La Strada
Rocco And His Brothers
La Dolce Vita
The 400 Blows (Hide Me In Your Arms)
La Ronde (Love Makes The World Go 'Round)
The Third Man
Never On Sunday
Black Orpheus (Carnival)
Room At The Top (The "Susan" Theme)

Get Smart - Don Adams

Too Many Chiefs - Countersign
Don Adams
Get Smart
United Artists Records
Special material for Don Adams written by Buck Henry
"Get Smart" Segments written by Stan Burns, Mike Marmer, Geraldo Gardner, Dee Caruso & Buck Henry
Produced by Burt Nodella for Talent Associates, LTD
Special Effects & Engineer: Art Becker
High Fidelity UAL 3533


Barbara Feldon
Ed Platt
Vince Howard
James Millhollin
Rodger Prince
Susanne Cramer
Robert Cornthwaite
Frank De Vol
Donald Curtis
Bill Zuckert
Willis Bouchey
Robert Simon
Joey Foreman

Wasnington 4 - Indians 3
School Days
Satan Place
Too Many Chiefs - Countersign
The Latest Devices
All In The Mind
The Incredible Harry Hoo
I'm Only Human
Kisses For Kaos
Plane Sequence
Too Many Chiefs - Hotel Sequence
Weekend Vampire
Sorry 'Bout That

HSPSCH / String Quartet No. 2 - Cage / Hiller & Johnston

HPSCHD (1967 - 1969)
John Cage & Lejaren Hiller
For Harpsichords & Computer Generated Sound Tapes
Including KNOBS computer printout for playback control
Antoniette Vischer, Neely Bruce & David Tudor - Harpsichords
Computer Printout: John Cage / Legaren Hiller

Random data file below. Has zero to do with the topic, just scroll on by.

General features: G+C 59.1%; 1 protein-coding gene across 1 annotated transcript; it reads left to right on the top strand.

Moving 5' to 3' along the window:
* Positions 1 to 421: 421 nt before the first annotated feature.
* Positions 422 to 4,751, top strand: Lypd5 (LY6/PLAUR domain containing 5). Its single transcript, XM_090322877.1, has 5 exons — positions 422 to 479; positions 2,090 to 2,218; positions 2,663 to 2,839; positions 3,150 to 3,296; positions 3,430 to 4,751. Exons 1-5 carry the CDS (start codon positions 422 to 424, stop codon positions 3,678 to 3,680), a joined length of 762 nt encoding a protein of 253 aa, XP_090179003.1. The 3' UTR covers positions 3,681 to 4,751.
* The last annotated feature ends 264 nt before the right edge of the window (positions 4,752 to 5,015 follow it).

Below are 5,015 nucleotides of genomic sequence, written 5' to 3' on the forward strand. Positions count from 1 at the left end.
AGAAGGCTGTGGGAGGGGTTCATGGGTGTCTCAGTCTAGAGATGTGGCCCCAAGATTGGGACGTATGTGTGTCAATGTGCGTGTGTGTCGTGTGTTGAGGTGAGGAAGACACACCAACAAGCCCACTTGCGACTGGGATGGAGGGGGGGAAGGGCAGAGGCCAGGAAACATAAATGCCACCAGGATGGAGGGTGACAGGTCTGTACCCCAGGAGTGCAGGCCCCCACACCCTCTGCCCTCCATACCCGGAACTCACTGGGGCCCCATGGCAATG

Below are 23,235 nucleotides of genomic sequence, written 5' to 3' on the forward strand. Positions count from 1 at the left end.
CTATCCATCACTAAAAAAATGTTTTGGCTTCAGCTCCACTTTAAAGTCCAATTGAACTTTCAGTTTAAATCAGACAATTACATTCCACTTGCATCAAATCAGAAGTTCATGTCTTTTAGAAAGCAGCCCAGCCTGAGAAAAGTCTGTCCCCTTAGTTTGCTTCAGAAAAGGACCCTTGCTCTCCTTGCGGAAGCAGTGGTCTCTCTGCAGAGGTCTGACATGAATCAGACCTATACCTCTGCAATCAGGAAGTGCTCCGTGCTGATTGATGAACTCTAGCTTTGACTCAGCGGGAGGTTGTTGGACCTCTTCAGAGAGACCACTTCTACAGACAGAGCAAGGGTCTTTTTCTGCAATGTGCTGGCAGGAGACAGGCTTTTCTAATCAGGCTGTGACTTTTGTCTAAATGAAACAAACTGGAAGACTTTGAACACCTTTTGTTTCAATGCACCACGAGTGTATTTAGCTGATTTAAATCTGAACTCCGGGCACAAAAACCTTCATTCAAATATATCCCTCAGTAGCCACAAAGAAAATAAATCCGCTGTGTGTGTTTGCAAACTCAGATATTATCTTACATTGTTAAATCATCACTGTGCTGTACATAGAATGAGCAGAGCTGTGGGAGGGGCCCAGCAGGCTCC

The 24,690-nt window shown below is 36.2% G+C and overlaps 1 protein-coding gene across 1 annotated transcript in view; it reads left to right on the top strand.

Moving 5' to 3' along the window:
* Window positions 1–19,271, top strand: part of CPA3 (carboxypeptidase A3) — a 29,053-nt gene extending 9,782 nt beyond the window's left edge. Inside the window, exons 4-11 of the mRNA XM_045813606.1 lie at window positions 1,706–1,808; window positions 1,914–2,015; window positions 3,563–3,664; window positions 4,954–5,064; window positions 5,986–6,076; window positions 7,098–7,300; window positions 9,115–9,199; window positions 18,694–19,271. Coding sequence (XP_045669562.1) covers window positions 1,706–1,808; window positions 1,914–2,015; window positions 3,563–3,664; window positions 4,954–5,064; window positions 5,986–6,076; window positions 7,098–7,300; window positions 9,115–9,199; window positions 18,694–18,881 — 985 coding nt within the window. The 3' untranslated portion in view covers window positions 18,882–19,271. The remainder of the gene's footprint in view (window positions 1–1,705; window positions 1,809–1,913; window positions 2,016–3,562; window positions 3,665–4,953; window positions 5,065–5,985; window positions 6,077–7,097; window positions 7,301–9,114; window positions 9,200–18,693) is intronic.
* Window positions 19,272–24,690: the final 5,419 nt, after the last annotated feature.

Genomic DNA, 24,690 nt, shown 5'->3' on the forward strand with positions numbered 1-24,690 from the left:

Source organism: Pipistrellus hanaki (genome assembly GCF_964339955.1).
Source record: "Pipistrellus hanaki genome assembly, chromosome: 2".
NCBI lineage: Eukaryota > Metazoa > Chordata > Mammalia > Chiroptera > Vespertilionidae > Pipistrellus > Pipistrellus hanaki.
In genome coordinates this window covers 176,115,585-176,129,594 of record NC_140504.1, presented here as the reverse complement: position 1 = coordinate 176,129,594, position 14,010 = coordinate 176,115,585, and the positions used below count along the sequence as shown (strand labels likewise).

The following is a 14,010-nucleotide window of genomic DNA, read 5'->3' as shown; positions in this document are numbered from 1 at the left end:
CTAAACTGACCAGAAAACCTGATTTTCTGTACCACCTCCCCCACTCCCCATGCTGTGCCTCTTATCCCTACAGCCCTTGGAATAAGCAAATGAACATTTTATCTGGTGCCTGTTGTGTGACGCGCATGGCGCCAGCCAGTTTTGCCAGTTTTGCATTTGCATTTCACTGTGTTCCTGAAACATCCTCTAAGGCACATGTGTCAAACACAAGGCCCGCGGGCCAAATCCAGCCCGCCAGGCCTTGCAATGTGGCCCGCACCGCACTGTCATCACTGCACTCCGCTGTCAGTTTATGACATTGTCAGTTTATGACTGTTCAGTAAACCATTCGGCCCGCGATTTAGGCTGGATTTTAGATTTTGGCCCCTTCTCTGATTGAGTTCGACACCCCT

Anoinette Vischer: Neupert Bach-Model harpsichord (Solo II)
Neely Bruce: Hubbard double harpsichord with 17% Eltro time compression (Solo VI)
David Tudor: Baldwin solid-body electronic harpsichord (Solo I)

Messers. Cage and Hiller gratefully acknowledge the special assistance of Laetitia Snow, who wrote some of the original computer programming for HPSCHD; James Cuomo, who helped prepare the original sound tapes with ILLIAC II; Jaap Spek, who supervised the technical processing of the tape collage; and George Ritscher, who engineered the final recording.

The recording of HPSCHD was made possible through the use of facilities of the Experimental Music Studio and the Department of Computer Science of the University of Illinois, Urbana.

String Quartet No. 2 (1964)
Ben Johnson
The Composers Quartet: Matthew Raimondi, Violin; Anahid Ajemian, Violin; Bernard Zaslov, Viola; Seymour Barab, Cello
Engineering: Marc J. Abort

Coordinator: Teresa Sterne
Art Direction: William S. Harvey
Artwork: Isadore Seltzer
Cover Design: Hess and/ or Antupit
Jacket Notes: Peter Yates
Nonsuch Records H-71224

From the back cover: The computer-output sheet included in this album is one of 10,000 different numbered solutions of the program KNOBS. It enables the listener who follows its instructions to become a performer of this recording of HPSCHD. Preparation of this material was made possible through the Computing Center of the State University of New York at Buffalo.

Wednesday, February 12, 2020